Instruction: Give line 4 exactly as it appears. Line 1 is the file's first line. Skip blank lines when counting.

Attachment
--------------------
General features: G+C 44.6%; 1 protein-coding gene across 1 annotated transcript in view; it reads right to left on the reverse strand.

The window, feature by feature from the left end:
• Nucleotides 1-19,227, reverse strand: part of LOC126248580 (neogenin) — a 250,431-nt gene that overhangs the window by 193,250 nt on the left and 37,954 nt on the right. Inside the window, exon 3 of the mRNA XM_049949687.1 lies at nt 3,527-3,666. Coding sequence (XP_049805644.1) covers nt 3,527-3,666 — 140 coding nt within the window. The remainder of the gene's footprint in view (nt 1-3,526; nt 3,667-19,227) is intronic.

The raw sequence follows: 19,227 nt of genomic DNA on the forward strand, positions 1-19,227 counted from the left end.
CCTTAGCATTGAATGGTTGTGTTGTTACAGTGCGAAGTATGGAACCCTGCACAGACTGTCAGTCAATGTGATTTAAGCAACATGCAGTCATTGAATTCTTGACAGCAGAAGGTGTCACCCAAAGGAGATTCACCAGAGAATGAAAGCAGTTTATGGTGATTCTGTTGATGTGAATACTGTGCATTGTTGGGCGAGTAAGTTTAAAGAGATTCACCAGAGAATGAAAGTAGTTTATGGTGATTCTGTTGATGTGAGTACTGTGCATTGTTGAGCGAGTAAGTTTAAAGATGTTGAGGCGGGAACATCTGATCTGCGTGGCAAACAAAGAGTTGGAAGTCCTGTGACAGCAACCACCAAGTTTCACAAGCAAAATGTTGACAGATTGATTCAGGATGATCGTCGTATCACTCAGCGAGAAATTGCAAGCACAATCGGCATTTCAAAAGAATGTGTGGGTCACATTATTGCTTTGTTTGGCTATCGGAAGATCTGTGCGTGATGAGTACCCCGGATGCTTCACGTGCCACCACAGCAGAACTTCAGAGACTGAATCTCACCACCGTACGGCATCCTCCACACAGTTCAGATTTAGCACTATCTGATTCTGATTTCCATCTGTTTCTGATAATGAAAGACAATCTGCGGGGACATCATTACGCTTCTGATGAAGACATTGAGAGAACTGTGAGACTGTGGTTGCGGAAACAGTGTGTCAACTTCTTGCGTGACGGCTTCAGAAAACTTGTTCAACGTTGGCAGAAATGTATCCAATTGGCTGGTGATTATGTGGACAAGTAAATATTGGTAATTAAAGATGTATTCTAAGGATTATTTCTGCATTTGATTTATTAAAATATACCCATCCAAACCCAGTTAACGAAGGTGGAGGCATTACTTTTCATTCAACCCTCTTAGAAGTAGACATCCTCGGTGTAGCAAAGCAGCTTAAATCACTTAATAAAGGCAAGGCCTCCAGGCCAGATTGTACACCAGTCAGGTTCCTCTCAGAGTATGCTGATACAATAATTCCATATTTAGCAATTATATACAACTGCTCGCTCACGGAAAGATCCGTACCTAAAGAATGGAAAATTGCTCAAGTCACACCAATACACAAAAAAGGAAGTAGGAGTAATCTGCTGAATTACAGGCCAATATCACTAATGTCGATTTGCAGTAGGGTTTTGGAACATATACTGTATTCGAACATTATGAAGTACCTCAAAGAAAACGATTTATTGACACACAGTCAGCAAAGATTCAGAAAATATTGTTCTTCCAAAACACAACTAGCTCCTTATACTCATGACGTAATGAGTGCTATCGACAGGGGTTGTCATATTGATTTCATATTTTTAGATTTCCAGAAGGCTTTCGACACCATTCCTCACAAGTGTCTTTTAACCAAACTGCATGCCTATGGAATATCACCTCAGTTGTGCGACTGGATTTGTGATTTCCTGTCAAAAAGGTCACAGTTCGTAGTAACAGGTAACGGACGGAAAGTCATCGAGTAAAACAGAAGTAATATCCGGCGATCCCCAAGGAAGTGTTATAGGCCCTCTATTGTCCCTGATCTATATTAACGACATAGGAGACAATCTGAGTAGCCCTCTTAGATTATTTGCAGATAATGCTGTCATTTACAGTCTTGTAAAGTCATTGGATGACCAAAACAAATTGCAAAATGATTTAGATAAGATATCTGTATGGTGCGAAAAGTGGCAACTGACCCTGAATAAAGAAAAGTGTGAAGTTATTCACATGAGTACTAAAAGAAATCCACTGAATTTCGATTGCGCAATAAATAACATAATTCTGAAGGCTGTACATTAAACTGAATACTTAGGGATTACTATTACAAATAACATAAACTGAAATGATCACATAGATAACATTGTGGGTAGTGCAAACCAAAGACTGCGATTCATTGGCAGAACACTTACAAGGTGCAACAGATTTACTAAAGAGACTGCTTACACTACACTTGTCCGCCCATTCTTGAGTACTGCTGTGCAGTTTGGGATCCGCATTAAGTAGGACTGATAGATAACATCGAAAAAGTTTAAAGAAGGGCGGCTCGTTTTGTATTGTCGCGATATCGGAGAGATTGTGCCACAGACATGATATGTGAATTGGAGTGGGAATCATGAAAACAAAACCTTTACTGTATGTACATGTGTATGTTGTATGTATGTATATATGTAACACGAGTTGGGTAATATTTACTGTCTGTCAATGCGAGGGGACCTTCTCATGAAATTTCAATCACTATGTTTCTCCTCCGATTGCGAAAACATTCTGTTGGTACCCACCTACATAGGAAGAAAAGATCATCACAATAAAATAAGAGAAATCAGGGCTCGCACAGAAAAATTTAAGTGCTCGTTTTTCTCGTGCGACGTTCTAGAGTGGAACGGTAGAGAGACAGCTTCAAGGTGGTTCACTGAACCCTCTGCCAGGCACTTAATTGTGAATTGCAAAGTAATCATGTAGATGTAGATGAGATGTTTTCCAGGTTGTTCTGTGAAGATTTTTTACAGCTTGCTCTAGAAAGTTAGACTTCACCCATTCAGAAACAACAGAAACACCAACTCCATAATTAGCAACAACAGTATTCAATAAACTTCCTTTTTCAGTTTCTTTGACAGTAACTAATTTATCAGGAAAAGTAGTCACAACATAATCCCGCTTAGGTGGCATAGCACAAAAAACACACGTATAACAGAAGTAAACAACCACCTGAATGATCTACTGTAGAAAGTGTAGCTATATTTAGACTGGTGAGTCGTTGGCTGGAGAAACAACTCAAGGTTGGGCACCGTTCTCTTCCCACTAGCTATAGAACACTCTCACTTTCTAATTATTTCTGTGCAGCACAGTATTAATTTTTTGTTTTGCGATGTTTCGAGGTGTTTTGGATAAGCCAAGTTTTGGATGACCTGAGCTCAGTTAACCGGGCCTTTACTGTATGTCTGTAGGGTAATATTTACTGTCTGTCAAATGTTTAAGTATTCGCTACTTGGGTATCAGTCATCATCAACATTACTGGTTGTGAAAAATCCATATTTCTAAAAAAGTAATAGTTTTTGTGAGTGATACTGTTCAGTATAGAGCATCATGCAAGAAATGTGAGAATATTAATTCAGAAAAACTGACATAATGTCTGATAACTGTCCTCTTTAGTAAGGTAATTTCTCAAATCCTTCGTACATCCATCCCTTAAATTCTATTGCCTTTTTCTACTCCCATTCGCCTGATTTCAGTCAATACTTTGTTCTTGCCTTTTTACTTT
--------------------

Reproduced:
The raw sequence follows: 19,227 nt of genomic DNA on the forward strand, positions 1-19,227 counted from the left end.